Iran defence chief claims US and Israel behind petrol station cyber attack

Gholamreza Jalali admits he is 'unable to say forensically' who was responsible

A fuel station in the Iranian capital of Tehran. The cyber attack disrupted the sale of heavily subsidised petrol across the country. AP
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Iran's civil defence chief has claimed Israel and the US are behind a cyber attack that disrupted petrol sales across the country.

Gholamreza Jalali, head of civil defence, which is in charge of cyber security, said a technical investigation was yet to be completed.

“We are still unable to say forensically, but analytically I believe it was carried out by [Israel], the Americans and their agents,” Mr Jalali told state TV on Saturday.

Iran has said in the past few years that it is on high alert for online assaults, which it has blamed on the US and Israel. The US and other western powers, meanwhile, have accused Iran of trying to disrupt and break into their networks.

Israel and the US are yet to respond to the Iranian claim.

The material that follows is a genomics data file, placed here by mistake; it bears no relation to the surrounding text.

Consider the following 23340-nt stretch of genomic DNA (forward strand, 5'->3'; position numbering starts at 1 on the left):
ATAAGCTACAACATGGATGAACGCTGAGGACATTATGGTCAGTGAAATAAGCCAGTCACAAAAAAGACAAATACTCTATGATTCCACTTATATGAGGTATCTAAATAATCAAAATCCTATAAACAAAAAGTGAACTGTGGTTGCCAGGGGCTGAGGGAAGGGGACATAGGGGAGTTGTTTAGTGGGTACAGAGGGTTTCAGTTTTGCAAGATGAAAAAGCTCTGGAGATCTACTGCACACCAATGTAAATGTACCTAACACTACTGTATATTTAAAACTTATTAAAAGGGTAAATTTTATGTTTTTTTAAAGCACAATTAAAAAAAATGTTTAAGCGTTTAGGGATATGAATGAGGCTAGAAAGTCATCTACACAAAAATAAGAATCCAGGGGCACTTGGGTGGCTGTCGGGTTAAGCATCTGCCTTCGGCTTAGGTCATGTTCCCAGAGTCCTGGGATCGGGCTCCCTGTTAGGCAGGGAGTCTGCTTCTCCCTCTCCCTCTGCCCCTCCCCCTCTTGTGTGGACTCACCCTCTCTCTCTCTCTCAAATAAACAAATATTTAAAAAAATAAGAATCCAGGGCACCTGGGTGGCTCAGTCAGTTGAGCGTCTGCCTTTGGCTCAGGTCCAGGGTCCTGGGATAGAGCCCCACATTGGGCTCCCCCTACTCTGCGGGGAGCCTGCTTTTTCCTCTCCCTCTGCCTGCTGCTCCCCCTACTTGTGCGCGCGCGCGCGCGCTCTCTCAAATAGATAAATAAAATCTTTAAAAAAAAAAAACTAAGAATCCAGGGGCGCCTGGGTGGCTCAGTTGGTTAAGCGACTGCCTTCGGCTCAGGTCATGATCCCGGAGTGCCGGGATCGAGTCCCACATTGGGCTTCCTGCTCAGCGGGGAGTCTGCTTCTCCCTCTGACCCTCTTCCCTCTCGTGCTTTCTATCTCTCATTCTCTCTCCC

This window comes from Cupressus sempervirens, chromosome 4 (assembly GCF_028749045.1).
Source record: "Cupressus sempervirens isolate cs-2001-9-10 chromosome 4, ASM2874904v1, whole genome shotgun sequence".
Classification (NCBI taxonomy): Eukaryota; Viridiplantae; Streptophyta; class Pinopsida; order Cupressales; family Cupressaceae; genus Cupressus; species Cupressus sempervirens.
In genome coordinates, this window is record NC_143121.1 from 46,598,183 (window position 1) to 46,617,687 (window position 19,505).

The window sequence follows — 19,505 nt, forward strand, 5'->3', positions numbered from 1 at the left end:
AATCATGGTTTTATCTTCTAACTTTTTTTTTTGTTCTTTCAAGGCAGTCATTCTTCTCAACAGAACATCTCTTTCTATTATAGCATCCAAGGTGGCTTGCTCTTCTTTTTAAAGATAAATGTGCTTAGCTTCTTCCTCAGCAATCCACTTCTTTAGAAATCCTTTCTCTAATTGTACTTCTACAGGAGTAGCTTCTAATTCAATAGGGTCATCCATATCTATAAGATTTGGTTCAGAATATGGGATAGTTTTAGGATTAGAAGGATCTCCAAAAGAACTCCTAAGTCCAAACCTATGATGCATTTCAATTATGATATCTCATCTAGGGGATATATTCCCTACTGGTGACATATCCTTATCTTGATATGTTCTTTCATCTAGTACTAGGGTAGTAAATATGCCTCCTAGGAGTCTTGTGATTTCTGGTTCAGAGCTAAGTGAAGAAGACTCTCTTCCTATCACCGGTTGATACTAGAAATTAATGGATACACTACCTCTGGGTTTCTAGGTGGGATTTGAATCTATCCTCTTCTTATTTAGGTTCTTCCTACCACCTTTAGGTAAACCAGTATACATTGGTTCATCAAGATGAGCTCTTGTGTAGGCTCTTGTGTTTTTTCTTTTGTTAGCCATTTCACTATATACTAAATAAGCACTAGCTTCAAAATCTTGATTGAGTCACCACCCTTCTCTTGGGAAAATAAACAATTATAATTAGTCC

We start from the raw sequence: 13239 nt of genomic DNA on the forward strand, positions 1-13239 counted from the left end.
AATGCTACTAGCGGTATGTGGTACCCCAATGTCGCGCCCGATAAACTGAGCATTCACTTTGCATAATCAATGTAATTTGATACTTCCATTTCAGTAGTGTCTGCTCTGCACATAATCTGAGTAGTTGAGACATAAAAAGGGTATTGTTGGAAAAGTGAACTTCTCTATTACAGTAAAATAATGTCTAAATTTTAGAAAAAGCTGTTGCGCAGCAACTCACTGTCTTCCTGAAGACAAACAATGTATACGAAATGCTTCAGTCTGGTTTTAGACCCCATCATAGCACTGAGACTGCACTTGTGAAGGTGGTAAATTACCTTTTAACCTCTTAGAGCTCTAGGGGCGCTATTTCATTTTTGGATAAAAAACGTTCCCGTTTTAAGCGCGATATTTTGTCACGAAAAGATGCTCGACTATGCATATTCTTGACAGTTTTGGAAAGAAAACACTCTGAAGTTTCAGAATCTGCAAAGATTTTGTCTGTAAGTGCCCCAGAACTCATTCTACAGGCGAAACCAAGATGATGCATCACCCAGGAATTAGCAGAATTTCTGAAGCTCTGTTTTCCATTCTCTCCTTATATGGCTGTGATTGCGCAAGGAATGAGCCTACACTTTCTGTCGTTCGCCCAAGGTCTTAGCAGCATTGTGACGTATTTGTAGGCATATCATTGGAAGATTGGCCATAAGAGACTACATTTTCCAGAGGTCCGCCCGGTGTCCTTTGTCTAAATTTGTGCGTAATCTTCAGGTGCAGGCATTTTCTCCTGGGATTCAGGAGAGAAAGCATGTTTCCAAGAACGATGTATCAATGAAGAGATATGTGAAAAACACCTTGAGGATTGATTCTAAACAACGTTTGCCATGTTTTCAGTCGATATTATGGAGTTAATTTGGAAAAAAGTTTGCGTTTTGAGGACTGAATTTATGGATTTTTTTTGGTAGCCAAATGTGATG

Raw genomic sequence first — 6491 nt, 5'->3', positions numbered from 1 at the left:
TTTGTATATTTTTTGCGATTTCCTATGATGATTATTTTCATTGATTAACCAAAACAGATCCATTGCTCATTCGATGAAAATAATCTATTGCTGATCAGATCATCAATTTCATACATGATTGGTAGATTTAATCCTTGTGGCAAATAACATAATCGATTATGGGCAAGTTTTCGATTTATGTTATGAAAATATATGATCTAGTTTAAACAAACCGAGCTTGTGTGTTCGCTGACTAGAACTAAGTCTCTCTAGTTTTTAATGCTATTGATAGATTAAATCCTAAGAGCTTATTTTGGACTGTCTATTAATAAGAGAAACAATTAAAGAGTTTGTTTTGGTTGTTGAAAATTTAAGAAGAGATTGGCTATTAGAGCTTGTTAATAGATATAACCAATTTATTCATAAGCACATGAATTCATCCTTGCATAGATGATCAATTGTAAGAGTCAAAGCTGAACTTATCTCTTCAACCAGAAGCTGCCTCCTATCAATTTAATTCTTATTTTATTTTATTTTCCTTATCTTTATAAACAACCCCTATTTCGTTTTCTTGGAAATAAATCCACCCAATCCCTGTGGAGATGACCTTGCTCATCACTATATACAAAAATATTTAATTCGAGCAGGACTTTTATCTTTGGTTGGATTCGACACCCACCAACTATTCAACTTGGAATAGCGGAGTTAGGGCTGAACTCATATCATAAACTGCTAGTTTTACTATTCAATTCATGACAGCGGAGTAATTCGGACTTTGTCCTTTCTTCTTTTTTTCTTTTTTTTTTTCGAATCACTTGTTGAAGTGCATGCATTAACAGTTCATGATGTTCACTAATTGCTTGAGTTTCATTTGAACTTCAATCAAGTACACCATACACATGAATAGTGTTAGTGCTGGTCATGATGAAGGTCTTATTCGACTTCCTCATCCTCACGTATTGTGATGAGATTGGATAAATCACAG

President Ebrahim Raisi said the cyber attack, which disrupted the sale of heavily subsidised petrol, was designed to create “disorder".

The disruptions on Tuesday came before the second anniversary of bloody protests in Iran over a sharp increase in fuel prices in November 2019 that became a political movement with protesters demanding the resignation of country's top rulers.

Mr Jalali said that, based on completed investigations, Iran was “certain” the US and Israel were behind the cyber attacks on Iran's railroads in July and the Shahid Rajaee Port in May 2020.

Iran's train services were delayed in July by apparent cyber attacks, with hackers posting the phone number of Supreme Leader Ayatollah Ali Khamenei's office as the number to call for information.

About half of Iran's 4,300 petrol stations were now reconnected and resuming the sale of heavily subsidised fuel, the state news agency Irna said on Saturday. Hours after the cyber attack, petrol stations reopened gradually but could only be operated manually for the sale of more expensive fuel.

Updated: October 31, 2021, 5:05 AM